The years have dulled my memories of that night. But a few things remain very vivid. One is that I had to get a special shot in case the baby’s blood had mixed with mine and in case our blood types were incompatible. That strangely made things more real. The fact that this was a real person. With real blood, that was different than mine. Another memory I have is sitting for so long in silence in that room with Adam while we were waiting for them to finish paperwork. I remember looking at a wall that had a tacky floral wallpaper border and thinking, “It’s okay. I’m okay. I can get through this. It’ll be fine.”

But that’s not at all what the days and months ahead were like. I wasn’t okay. The day after our ER visit was Memorial Day. Adam and I went out to Lake Afton with our dogs, Diesel and Axl. I sat on a blanket and made a phone call I’d been dreading. I called my mom. She answered the phone in a happy voice, and it was so hard to form the words to tell her that I had lost the baby. She wasn’t going to be a grandma anymore. I remember the phone call was short…both of us processing.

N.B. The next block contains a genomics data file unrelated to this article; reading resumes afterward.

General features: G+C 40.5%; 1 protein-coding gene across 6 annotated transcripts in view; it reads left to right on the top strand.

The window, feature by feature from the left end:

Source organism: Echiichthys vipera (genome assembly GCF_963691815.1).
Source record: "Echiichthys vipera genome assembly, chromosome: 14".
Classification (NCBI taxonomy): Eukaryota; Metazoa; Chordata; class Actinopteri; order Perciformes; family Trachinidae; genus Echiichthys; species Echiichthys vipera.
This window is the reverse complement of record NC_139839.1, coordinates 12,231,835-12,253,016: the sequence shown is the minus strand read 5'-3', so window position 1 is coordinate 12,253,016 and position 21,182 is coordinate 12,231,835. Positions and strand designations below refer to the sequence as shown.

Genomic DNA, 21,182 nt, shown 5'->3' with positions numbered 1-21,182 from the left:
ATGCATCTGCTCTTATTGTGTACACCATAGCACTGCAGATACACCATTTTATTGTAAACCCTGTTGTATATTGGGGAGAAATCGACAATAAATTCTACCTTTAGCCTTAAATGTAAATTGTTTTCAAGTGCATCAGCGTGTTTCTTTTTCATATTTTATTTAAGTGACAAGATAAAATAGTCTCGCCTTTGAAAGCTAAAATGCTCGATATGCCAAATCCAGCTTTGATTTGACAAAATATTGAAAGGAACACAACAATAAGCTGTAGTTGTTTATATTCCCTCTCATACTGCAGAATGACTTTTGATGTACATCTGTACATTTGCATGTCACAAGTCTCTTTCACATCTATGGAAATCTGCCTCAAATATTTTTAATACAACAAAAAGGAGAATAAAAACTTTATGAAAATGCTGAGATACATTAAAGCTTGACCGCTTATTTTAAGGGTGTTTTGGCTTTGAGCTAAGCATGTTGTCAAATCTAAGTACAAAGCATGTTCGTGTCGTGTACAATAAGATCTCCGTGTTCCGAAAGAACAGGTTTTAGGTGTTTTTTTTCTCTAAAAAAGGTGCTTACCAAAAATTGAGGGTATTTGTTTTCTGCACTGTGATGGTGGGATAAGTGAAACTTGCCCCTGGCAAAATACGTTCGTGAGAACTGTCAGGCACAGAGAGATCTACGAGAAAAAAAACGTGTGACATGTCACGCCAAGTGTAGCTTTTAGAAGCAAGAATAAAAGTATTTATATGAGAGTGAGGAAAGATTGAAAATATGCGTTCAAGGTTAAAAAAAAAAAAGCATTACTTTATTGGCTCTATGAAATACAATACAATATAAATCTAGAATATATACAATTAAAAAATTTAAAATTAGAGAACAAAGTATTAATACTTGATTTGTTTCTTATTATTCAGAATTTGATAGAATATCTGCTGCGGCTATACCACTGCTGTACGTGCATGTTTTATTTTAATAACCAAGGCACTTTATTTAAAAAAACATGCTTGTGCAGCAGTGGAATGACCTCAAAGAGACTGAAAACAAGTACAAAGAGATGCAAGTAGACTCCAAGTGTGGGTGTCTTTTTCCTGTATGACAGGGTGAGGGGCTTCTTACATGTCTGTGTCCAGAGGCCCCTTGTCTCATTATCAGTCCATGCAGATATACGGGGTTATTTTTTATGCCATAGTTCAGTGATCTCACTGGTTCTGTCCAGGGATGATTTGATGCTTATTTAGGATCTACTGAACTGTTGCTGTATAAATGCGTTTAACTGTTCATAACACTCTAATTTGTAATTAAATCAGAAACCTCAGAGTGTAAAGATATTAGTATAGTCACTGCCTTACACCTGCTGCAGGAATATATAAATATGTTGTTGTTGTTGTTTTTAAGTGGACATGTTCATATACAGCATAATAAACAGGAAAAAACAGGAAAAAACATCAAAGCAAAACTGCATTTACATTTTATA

The rest of that year was hard. Beginning the weekend after Memorial Day, I had a wedding to photograph every Saturday, all the way until September. So I was busy, with little downtime. I saw pregnant people everywhere and always tried to judge how big my belly would’ve been in comparison to theirs, if my baby had lived. When my December due date came and went, I mourned. I was supposed to have a baby in my arms that day. And instead I was left wondering…was it a boy or a girl? What day would his or her birthday really have been? I still to this day, see or hear about friends’ kiddos who have birthdays in December of 2009 and think about how my first baby would be that exact age.

But there was something that made things a little easier. I was pregnant again.

To be continued…